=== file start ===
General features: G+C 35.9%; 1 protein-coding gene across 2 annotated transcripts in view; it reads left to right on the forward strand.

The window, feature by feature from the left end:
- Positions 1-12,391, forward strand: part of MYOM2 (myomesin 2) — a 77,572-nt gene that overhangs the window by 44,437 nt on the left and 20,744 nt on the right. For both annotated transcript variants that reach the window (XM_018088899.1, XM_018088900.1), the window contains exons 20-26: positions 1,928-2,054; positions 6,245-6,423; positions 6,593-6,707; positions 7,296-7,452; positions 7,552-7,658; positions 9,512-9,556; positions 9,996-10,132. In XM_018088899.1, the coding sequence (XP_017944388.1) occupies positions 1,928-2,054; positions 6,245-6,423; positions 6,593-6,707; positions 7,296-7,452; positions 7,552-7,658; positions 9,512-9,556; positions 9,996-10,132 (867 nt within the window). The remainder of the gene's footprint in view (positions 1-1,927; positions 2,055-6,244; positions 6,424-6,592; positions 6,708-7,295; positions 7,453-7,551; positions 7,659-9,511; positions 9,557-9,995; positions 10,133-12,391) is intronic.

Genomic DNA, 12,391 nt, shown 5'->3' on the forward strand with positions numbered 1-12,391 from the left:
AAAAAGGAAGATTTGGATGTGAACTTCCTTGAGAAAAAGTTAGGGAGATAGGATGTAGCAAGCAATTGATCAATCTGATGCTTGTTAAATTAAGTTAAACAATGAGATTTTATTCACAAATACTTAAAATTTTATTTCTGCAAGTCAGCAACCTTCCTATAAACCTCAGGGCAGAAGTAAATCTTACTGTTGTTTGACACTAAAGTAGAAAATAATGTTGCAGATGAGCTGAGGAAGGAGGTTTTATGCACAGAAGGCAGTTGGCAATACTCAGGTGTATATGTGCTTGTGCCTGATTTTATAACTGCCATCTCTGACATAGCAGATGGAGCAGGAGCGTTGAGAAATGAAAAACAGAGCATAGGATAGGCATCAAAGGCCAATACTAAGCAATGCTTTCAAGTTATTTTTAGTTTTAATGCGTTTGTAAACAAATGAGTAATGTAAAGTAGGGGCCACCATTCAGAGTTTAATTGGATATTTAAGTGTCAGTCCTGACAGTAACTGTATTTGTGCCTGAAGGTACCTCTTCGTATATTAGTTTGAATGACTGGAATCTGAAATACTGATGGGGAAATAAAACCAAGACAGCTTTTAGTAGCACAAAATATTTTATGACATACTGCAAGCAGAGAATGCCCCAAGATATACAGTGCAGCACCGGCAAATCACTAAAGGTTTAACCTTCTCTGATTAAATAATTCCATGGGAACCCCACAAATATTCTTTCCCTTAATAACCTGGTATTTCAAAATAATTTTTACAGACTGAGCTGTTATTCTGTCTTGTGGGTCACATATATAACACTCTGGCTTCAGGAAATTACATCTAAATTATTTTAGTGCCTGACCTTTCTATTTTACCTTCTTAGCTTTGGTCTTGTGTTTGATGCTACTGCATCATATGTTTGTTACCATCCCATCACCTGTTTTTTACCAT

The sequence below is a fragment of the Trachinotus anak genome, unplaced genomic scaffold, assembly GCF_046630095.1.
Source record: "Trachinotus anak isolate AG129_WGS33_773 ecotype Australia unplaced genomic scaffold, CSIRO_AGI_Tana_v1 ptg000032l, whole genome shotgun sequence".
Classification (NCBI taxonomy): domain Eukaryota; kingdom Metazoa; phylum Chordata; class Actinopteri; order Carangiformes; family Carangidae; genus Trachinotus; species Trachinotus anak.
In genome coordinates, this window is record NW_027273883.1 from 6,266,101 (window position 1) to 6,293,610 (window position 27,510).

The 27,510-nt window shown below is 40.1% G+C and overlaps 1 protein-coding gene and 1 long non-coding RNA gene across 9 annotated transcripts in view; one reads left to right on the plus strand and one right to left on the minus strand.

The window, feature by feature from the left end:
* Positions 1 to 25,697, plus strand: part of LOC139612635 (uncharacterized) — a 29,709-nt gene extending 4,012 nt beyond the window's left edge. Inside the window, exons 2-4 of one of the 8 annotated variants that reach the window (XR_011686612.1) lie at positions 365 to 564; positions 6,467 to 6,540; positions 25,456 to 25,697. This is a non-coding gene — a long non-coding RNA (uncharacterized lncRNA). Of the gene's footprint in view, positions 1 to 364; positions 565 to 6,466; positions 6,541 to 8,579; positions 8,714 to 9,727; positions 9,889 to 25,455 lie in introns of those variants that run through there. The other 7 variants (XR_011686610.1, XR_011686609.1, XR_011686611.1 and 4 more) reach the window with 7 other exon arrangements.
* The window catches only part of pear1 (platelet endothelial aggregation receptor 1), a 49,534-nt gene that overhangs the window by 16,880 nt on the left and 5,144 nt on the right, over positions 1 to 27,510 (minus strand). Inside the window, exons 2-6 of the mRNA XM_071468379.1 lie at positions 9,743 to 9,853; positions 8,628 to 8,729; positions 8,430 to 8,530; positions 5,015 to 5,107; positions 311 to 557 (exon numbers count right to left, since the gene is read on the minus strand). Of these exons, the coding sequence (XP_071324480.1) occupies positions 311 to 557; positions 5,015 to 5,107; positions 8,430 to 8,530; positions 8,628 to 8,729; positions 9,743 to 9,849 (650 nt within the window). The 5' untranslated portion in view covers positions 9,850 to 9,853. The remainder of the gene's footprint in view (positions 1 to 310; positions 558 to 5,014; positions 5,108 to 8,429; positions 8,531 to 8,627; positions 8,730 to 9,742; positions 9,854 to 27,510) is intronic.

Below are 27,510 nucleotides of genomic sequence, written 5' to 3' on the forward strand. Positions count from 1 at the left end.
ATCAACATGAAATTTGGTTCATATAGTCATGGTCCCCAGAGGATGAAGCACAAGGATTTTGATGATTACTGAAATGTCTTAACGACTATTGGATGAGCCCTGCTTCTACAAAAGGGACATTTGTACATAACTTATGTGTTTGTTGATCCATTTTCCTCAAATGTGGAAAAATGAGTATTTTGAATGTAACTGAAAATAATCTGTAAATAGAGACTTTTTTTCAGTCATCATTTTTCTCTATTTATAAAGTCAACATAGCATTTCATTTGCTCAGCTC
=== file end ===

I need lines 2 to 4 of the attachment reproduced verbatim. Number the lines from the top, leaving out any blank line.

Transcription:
The window, feature by feature from the left end:
- Positions 1-12,391, forward strand: part of MYOM2 (myomesin 2) — a 77,572-nt gene that overhangs the window by 44,437 nt on the left and 20,744 nt on the right. For both annotated transcript variants that reach the window (XM_018088899.1, XM_018088900.1), the window contains exons 20-26: positions 1,928-2,054; positions 6,245-6,423; positions 6,593-6,707; positions 7,296-7,452; positions 7,552-7,658; positions 9,512-9,556; positions 9,996-10,132. In XM_018088899.1, the coding sequence (XP_017944388.1) occupies positions 1,928-2,054; positions 6,245-6,423; positions 6,593-6,707; positions 7,296-7,452; positions 7,552-7,658; positions 9,512-9,556; positions 9,996-10,132 (867 nt within the window). The remainder of the gene's footprint in view (positions 1-1,927; positions 2,055-6,244; positions 6,424-6,592; positions 6,708-7,295; positions 7,453-7,551; positions 7,659-9,511; positions 9,557-9,995; positions 10,133-12,391) is intronic.

Genomic DNA, 12,391 nt, shown 5'->3' on the forward strand with positions numbered 1-12,391 from the left: